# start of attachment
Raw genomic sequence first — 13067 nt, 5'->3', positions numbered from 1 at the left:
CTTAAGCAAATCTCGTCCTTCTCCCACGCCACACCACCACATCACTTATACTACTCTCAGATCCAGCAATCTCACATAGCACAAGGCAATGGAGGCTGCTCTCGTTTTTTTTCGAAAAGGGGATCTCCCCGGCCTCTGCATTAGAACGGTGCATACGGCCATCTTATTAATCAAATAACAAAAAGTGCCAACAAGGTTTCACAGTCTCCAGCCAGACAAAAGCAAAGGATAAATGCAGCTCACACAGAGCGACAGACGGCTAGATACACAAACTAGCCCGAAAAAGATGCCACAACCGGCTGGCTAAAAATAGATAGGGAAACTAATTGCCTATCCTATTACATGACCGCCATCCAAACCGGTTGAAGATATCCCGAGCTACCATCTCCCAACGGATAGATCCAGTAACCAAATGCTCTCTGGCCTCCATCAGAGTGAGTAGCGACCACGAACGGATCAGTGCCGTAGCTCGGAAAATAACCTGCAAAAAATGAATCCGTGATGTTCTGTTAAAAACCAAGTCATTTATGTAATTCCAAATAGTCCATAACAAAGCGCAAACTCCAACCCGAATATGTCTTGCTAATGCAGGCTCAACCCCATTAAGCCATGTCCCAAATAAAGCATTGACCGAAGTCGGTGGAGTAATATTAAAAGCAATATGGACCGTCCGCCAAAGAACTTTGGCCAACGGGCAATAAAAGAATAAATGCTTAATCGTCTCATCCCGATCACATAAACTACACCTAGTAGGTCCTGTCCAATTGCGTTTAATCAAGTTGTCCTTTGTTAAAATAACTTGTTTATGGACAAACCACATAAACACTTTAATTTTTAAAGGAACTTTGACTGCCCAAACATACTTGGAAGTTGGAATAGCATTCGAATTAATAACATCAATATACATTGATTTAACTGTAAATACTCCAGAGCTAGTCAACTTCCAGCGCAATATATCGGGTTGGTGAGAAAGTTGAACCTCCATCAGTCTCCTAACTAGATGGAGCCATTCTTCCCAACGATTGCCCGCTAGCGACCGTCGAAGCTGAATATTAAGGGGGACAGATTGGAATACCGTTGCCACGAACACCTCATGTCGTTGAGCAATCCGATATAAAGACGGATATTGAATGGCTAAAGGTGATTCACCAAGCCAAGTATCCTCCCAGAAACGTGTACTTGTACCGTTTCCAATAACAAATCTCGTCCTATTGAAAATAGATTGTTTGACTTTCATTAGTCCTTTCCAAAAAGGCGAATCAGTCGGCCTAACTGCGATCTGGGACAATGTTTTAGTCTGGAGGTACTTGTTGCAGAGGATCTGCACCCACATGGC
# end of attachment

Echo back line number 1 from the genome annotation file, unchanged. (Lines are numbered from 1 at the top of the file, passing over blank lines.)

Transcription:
Raw genomic sequence first — 13067 nt, 5'->3', positions numbered from 1 at the left: